|T20 tri-series, Junction Oval, Melbourne:|
|Australia 132-7 (20 overs): Mooney 50, Glenn 2-18, Ecclestone 2-19|
|England 116-7 (20 overs): Brunt 23*, Winfield 23, Molineux 3-19, Vlaeminck 2-18|
|Australia won by 16 runs|
England were knocked out of the women’s Twenty20 tri-series after losing to Australia by 16 runs in the final group game at Melbourne’s Junction Oval.
Despite Beth Mooney’s 50, the hosts posted a below-par 132-7 from 20 overs as spinners Sarah Glenn (2-18) and Sophie Ecclestone (2-19) excelled.
But England were left to rue some poor shots as the run-rate spiralled.
They fell eight runs short of the 124 they would have needed to pip India to a place in the final on net run-rate.
England would have met India in the final had they won, but defeat meant all three sides finished level on points, with Australia and India going through.
Seventh-wicket pair Katherine Brunt and Lauren Winfield gave it their best shot after coming together at 70-6 in the 13th over, but ultimately England’s batters were unable to take advantage of the opportunity their bowlers had given them in benign conditions.
While Australia and India prepare for Wednesday’s final at the same venue, England have a week before their first Women’s T20 World Cup warm-up game against New Zealand in Adelaide on 16 February.
Spinners impress, but batting frailties remain
As they had done in their last game against India on Friday, England won the toss, fielded first and put a mid-innings squeeze on their opponents, with young spinners Glenn and Ecclestone to the fore.
After Brunt struck in the first over, the pair bowled with control and accuracy as Australia’s middle order desperately tried to loosen the shackles.
Leg-spinner Glenn is less than nine weeks into her international career, having debuted against Pakistan in Kuala Lumpur, but vindicated her recall in place of seamer Freya Davies as she did not concede a boundary.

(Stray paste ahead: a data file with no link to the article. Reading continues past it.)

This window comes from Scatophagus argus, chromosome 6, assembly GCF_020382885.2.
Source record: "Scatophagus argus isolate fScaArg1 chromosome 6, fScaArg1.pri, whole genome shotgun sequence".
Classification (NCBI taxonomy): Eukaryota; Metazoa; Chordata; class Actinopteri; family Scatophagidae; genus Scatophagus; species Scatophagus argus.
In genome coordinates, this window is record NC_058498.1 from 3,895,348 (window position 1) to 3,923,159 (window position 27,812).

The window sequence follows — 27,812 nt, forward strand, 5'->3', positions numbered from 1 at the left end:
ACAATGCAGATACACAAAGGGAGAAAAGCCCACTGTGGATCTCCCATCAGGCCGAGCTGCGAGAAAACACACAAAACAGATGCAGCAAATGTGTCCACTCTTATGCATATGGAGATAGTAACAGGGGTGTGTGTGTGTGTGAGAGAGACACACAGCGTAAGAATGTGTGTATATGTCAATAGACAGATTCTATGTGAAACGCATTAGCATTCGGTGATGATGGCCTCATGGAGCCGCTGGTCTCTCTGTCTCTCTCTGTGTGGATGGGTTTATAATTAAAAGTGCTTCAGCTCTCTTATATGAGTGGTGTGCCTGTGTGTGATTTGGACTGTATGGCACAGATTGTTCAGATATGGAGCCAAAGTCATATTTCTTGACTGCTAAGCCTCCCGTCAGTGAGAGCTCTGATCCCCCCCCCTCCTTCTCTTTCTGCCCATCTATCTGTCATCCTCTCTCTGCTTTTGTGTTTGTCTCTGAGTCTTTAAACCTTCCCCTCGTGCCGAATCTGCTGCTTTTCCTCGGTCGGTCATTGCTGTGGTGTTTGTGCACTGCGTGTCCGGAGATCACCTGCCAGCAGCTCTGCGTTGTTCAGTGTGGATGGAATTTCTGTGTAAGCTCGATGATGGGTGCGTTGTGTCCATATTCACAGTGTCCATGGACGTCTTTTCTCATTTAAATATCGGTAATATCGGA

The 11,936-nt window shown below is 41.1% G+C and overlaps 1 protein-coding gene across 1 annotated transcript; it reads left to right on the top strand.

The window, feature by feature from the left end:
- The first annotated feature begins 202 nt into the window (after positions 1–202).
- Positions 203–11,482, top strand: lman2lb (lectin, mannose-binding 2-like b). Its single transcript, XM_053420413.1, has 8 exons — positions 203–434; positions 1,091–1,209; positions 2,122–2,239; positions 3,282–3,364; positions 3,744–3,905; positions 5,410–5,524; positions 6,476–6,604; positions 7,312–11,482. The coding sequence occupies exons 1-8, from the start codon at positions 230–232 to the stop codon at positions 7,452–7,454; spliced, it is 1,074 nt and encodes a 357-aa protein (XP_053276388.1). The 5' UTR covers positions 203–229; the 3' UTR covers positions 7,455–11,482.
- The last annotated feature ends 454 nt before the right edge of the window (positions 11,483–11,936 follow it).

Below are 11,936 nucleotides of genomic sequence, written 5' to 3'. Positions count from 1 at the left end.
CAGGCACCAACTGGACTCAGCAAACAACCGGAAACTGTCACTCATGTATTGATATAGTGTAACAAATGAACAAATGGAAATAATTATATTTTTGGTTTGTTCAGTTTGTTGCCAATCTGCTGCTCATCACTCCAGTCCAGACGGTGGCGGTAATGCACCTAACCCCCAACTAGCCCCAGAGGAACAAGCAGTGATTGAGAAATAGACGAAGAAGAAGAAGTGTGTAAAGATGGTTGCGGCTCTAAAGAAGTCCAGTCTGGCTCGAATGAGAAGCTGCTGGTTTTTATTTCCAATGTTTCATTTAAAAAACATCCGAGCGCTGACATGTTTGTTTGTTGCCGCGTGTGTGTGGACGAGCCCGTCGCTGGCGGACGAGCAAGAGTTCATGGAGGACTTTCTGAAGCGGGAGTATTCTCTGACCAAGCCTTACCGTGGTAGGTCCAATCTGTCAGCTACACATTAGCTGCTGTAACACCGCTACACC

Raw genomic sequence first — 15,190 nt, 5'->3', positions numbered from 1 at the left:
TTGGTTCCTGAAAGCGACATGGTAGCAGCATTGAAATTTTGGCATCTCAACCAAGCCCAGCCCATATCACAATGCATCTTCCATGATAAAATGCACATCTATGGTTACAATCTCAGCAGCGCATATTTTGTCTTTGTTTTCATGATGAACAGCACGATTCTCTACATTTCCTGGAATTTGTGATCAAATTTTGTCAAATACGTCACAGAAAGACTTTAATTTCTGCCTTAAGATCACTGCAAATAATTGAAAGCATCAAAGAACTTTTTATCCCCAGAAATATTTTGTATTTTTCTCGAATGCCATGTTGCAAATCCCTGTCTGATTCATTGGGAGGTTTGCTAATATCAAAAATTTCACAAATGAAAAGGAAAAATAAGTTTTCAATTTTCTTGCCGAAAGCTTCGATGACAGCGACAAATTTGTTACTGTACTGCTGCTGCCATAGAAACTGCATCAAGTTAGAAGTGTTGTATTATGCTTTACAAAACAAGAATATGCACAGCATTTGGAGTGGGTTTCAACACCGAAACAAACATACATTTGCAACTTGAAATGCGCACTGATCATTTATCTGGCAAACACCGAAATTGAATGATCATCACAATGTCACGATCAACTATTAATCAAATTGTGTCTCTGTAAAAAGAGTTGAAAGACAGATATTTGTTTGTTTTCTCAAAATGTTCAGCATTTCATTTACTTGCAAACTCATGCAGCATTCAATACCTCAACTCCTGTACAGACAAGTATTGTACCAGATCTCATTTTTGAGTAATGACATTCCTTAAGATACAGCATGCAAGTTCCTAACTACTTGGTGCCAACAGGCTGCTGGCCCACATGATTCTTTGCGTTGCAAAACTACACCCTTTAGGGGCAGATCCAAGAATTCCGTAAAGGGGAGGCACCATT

Slow left-armer Ecclestone is still only 20 but she has already established herself as one of the world’s leading spinners, and is often Heather Knight’s go-to bowler when the England captain needs to apply the brakes.
England bat deep when fielding an XI including Winfield as a specialist batter at number eight, but there was too much left to do by the time she joined Brunt.
Their openers have been short of runs in this tournament, and both fell cheaply to young pace bowler Tayla Vlaeminck (2-18), who bowled her four overs straight through.
Danni Wyatt hit a couple of early boundaries but was struck a glancing blow by a fierce Vlaeminck bouncer, and after passing a medical check, was caught down the leg side later that over.
Vlaeminck’s extra pace also accounted for an out-of-sorts Amy Jones, who was bowled through the gate after scratching her way to nine from 15 balls.
The middle order were not able to repeat their rescue acts from earlier in the series as wickets continued to tumble and Australia dried up the boundaries.
Natalie Sciver holed out at mid-wicket when well set, Knight and Fran Wilson were both stumped, and Tammy Beaumont was bowled reverse-sweeping as spinner Sophie Molineux picked up 3-19.
Brunt and Winfield added 37, but the damage had been done.
‘Vlaeminck will play a big role’ – what they said
Australia captain Meg Lanning: “It was a great effort with the ball. I thought all our bowlers did a great job. Tayla Vlaeminck has been very eager to get out on the park. Hopefully she can stay fit and she’ll play a big role for us.”
England captain Heather Knight: “I’m really disappointed. I thought that was probably our best bowling performance of the trip. We didn’t quite adapt with the bat.”
Australia spinner and player of the match Sophie Molineux on BBC Radio 5 Live Sports Extra: “We got a bit lucky towards the end, we were able to defend a below-par score so hopefully we’ll be able to do it again in a couple of days against India.
“We back our bowling attack to defend anything, we were pleased to make a game of it.”
Article courtesy of BBC Sport